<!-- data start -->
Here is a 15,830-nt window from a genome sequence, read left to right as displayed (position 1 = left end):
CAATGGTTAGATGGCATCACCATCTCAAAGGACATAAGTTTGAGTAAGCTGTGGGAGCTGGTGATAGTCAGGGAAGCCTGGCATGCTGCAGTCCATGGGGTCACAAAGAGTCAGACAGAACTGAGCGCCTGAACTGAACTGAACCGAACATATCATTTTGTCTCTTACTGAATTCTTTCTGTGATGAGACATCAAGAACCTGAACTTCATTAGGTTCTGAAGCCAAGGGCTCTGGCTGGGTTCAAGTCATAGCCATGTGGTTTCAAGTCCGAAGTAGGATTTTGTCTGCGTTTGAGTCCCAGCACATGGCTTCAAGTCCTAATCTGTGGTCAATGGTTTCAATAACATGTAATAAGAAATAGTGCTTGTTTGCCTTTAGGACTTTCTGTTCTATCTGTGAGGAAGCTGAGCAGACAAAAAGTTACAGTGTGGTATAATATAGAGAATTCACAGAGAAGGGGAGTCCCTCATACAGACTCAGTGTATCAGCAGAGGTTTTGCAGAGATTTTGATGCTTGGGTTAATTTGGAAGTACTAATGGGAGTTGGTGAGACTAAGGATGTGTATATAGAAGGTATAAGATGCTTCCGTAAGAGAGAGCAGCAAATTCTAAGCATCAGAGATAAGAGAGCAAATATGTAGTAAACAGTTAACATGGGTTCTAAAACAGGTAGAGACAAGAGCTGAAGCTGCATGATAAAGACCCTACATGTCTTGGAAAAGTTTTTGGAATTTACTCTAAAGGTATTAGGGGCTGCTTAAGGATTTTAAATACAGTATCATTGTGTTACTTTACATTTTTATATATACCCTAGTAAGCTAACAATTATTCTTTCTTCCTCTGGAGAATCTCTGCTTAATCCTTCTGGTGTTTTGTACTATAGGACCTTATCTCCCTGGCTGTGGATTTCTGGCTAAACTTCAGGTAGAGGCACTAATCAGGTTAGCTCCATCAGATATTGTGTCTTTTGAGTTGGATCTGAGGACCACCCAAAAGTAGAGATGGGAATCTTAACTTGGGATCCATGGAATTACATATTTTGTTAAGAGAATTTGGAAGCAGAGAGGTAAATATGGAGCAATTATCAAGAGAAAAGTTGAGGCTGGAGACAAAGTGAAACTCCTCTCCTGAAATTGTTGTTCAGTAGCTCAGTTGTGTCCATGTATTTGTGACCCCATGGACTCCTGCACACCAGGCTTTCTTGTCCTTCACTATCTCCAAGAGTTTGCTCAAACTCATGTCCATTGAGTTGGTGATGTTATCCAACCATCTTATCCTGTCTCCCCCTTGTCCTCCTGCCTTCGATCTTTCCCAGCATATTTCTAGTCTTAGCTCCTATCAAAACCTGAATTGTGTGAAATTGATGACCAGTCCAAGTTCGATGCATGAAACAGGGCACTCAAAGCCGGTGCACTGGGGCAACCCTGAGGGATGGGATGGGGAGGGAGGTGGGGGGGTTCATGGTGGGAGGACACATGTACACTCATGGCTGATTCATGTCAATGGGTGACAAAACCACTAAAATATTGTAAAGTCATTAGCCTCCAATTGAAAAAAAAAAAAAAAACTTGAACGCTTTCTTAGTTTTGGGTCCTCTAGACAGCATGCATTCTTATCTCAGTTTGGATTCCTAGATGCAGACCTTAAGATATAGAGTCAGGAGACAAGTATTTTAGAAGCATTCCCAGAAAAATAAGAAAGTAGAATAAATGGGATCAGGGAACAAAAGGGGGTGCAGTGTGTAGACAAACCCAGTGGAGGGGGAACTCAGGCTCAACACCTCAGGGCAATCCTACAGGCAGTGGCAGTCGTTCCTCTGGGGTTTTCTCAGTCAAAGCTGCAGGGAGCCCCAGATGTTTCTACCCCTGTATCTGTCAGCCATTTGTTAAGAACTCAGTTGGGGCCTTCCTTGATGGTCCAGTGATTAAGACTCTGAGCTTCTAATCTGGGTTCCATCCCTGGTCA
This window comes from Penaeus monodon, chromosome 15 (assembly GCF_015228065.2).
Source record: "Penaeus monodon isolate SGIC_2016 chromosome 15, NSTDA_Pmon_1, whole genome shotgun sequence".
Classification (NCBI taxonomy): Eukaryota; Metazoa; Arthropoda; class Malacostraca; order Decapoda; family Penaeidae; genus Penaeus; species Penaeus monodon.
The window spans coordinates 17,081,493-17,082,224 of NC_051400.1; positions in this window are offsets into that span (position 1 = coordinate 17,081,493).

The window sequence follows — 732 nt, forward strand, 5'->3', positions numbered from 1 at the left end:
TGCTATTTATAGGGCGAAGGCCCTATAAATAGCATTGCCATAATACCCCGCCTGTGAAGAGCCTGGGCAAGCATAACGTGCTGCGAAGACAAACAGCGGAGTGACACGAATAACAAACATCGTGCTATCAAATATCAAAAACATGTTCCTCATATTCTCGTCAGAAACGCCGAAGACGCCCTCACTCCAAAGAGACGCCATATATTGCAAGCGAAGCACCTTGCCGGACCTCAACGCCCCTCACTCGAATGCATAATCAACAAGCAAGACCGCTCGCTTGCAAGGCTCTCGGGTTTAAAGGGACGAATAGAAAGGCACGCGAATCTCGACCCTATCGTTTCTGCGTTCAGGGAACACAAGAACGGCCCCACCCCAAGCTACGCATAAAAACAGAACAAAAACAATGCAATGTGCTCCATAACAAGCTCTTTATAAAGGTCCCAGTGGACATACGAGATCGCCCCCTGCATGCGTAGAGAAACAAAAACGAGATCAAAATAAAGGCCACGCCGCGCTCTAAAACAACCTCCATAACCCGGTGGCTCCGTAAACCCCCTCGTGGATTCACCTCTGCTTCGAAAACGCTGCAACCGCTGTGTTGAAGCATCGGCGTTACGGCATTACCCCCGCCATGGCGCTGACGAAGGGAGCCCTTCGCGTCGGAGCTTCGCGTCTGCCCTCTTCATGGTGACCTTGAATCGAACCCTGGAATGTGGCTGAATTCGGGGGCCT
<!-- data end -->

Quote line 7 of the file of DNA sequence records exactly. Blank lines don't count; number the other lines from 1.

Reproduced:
The window sequence follows — 732 nt, forward strand, 5'->3', positions numbered from 1 at the left end: